Mum of two Joanna tells us how her 12-day trip to Sri Lanka taught her kids about gratitude, important life lessons, and how to be travelers (not tourists). Big holiday goals!
We wanted to take our kids somewhere where they would be pushed out of their comfort zone, to learn and gain insights instead of just posing in front of tourist sites snapping selfies. Call me a Tiger Mom, or chalk it up to way too many beach resort vacations (not complaining, just saying…), it was very important to us that our kids become travelers, not tourists, on this trip.
Big goals. Especially considering we have a 6- and 4-year-old, who are both pretty picky eaters. But we were extremely lucky to chance upon Chaminta and her team at Ayu In the Wild. They meticulously planned every aspect of our 12-day adventure in Sri Lanka. I had very specific “Mom requests”: No more than four hours of driving a day, some culture but no temple overload, availability of food for our littlies in case they couldn’t handle curry….the list went on. And boy did Chaminta deliver.
Sri Lankan culture
During our trip research, we found lots of companies offering tailor-made itineraries. But Chaminta went the extra mile. Yes, we went to all the tourist sites (more on this below). But she also arranged for many meaningful touch points and interactions with the local people. This is where the kids truly learned to embrace Sri Lankan culture, where they learned life lessons that are hard to teach at school.
Kandy: Cooking and dance lessons with a local family
Kandy is known for the Perahara, an annual procession of dance and grandeur. Think fancy costumes, dancing and drums, elephants, and lots of fire. We had plans to watch the Perahara, so Chaminta thought a private Kandian dance lesson would further our understanding and appreciation of what we would see the next night. Our instructor came from a long line of Kandian Perahara dancers. All his ancestors have danced for Presidents and world leaders. What a treat to learn from the best!
After dancing, his wife invited us into her humble kitchen and taught us how to make dhal, and how to extract coconut milk from fresh coconuts. They very graciously answered our kids’ questions, like “Why is there no A/C in your house?”, “Where’s your microwave?” and “Why do you use your hands to eat?” Truth be told, we were a little mortified, but they had a good laugh. During lunch with their family, we had to pick our jaws up from the ground when our kids ate their dhal. Getting kids to try local food without a fight: achievement unlocked!
Sigriya: Visit with a local farmer, his family home and a rural village school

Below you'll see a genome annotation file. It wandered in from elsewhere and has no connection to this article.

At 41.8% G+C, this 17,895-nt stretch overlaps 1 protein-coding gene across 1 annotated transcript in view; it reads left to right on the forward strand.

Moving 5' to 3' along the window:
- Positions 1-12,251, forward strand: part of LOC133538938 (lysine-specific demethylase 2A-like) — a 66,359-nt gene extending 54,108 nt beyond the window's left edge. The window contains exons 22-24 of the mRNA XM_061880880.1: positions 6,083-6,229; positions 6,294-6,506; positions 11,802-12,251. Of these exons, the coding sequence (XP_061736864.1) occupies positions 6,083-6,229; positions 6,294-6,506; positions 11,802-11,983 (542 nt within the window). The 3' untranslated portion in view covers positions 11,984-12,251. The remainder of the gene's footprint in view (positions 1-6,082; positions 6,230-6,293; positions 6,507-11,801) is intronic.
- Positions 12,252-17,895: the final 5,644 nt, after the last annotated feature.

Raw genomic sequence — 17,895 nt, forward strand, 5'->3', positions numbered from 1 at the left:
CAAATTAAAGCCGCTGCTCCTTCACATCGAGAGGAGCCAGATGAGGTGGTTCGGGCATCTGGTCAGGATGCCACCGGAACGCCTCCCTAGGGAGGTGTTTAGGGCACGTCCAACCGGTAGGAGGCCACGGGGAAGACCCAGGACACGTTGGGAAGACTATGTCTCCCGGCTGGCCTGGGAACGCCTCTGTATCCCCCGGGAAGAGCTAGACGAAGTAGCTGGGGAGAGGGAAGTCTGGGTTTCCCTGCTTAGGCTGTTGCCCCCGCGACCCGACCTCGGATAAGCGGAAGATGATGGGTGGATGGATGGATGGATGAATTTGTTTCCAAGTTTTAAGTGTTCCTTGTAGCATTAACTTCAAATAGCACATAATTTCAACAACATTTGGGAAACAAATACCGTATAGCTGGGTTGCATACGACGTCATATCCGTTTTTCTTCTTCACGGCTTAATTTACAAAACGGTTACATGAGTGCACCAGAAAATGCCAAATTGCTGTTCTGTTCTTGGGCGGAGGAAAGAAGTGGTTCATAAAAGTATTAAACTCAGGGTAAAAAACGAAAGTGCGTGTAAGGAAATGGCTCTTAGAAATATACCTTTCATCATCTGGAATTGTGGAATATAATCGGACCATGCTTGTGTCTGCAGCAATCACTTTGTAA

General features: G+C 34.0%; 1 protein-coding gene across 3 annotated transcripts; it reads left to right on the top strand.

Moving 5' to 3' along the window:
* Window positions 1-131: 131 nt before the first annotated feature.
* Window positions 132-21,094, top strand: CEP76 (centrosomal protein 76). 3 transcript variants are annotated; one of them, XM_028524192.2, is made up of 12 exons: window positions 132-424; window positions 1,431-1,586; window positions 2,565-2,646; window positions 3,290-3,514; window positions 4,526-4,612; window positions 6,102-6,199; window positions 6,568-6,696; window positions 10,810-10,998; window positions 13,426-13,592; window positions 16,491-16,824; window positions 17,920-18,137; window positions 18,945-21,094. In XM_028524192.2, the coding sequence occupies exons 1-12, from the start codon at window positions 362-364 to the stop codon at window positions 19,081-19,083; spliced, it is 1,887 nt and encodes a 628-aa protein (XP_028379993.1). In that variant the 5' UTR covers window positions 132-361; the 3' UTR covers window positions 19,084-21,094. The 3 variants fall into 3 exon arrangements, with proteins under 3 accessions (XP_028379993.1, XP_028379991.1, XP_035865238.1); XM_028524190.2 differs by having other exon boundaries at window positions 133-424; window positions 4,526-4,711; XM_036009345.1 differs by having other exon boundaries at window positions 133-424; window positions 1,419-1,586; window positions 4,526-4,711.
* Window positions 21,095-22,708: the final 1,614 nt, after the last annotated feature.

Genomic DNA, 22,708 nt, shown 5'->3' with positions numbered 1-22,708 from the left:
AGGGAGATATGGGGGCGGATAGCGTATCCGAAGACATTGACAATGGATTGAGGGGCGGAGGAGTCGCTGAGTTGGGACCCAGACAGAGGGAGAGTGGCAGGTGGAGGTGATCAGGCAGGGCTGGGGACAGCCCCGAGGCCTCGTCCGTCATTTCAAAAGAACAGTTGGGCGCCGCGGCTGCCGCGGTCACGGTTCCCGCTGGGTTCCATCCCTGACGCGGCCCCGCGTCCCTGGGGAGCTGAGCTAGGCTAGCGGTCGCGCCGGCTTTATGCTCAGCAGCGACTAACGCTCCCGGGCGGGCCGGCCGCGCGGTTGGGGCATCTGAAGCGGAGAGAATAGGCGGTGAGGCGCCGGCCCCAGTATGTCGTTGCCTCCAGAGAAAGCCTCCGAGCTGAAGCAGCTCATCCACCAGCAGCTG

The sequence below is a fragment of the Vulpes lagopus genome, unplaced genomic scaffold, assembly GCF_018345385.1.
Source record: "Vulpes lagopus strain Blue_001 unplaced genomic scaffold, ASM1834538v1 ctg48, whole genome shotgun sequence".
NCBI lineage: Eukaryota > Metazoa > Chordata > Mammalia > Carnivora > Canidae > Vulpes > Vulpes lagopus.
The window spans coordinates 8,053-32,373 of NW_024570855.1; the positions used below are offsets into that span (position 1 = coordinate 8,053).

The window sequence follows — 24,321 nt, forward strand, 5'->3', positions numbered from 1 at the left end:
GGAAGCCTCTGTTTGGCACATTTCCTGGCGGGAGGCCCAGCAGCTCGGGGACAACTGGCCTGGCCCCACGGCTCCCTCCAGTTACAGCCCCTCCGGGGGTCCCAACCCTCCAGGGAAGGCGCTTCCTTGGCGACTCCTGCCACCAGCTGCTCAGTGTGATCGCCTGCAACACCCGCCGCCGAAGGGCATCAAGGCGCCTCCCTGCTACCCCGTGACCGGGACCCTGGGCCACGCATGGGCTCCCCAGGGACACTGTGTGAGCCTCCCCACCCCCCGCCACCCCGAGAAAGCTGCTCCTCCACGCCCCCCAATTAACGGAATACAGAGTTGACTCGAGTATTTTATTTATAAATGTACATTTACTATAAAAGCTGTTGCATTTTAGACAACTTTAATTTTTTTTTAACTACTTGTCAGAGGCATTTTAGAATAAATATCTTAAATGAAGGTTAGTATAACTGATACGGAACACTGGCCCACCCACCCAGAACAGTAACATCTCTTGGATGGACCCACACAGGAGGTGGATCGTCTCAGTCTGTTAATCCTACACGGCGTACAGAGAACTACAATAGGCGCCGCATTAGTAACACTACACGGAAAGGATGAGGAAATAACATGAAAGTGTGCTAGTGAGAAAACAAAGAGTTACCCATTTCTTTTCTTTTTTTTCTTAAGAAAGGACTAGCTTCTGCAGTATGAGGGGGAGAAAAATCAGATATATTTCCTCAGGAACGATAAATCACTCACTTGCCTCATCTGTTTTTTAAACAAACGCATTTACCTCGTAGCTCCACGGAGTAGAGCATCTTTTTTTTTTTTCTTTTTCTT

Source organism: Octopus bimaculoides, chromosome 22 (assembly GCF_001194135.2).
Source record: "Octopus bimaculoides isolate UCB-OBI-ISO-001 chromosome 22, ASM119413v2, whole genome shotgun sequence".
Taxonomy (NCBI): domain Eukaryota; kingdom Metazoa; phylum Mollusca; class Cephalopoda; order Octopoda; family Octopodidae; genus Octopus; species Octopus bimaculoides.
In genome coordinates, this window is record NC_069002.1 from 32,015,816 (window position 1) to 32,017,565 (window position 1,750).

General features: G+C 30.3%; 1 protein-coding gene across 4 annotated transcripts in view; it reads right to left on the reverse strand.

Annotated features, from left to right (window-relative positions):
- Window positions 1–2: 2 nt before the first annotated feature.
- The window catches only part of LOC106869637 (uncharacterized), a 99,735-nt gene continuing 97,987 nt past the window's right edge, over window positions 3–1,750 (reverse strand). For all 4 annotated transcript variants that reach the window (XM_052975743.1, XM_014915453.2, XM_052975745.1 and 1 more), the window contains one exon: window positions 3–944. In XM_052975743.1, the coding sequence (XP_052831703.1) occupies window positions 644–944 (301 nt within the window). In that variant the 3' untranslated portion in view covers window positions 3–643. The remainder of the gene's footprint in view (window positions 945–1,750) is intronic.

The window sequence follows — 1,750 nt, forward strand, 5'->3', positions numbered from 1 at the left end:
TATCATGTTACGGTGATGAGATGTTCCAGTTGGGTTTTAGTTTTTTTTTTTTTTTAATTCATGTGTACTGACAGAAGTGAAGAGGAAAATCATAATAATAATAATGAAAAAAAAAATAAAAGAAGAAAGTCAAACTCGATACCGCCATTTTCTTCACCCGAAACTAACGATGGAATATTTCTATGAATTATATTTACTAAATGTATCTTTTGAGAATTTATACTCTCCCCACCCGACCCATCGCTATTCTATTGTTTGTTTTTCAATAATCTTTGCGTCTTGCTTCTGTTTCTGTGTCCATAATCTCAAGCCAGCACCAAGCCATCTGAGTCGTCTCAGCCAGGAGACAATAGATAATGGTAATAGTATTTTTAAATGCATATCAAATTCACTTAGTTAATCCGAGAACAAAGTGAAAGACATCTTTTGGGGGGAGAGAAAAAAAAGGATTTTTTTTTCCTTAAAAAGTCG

Sigriya was a pretty easy 3-to-4-hour drive from Kandy. It is home to the Sigriya (Lion) Rock, a UNESCO World Heritage Site, and in close proximity to Minneriya National Park. While we enjoyed both tourist destinations, the best part of our stay in Sigriya actually the best part of our entire trip – was having the opportunity to meet with a local farmer and his family as well as a separate visit to a rural village school.
Upon our arrival in Sigriya, Chaminta arranged for a local guide to take us to an onion farm. Chatting with the farmer (through our guide who translated), we learned firsthand the challenges he faces from the natural environment like the recent droughts, and the tricks he has to use to outsmart elephants who trample his crops. We also learned about his family and kids, and how he wanted his kids to learn English. It was amazing to see our girls absorbing and processing all of this information, and asking inquisitive (thankfully less mortifying) questions!
Our local guide, Dhanu was great with our kids. He made it a point to simplify context in a way they would understand. We found out Dhanu was a former national parks ranger and nature expert, which made our time with him even more engaging for the kids because he would keep pointing out interesting animals, insects, and occasionally pick fruit for the kids to sample.
The next day, still in Sigriya, we were invited into a rural village primary school. I can safely say the few hours we spent with the village kids will be memories we keep for a lifetime. Though they spoke very little English, it was amazing to see our kids and the school children find other ways to communicate. We played games, the older kids took turns to push our littles on the swing (our girls loved the attention) the kids took selfies together, they taught us to count in Singhalese and we taught them to count in Mandarin. They did much better than we did!
We learned from the school headmaster that the school caters to Grades 1 through 6. This baffled our kids — there was only one classroom! The different grades were separated by mere bulletin boards. And our older daughter said to me in a quiet aside, “Where are their computers and iPads? Our school at home is a bit bigger!” Which presented us with the perfect teaching opportunity.
We spent 12 epic days in Sri Lanka. We saw many of the “must see” sites. We took a lot of pictures. But what stays with us, and what the kids are still talking and asking questions about, stems from the intimate interactions we had with the locals. The real face time. The unscripted conversations. That is what we wanted our kids to take away from this trip. Life lessons, gratitude, and how to be travelers.
Our Itinerary Hit List and Travel Times
- We flew from Singapore to Colombo on Sri Lankan Airlines (under 4 hours)
- Colombo to Kandy (normally a 4-hour drive that stretched to 6 hours because of traffic): If travelling with young kids, I would suggest talking to your travel agent on ideas to break up the drive.
- Kandy to Sigriya (under 3 hours):
– Sigriya rock
– Minneriya National Park Elephant Safari (2 to 4 hours safari)
- Sigriya to Negombo: Under 4 hours
- Negombo to Colombo Airport: 30-minute drive
All images courtesy of the author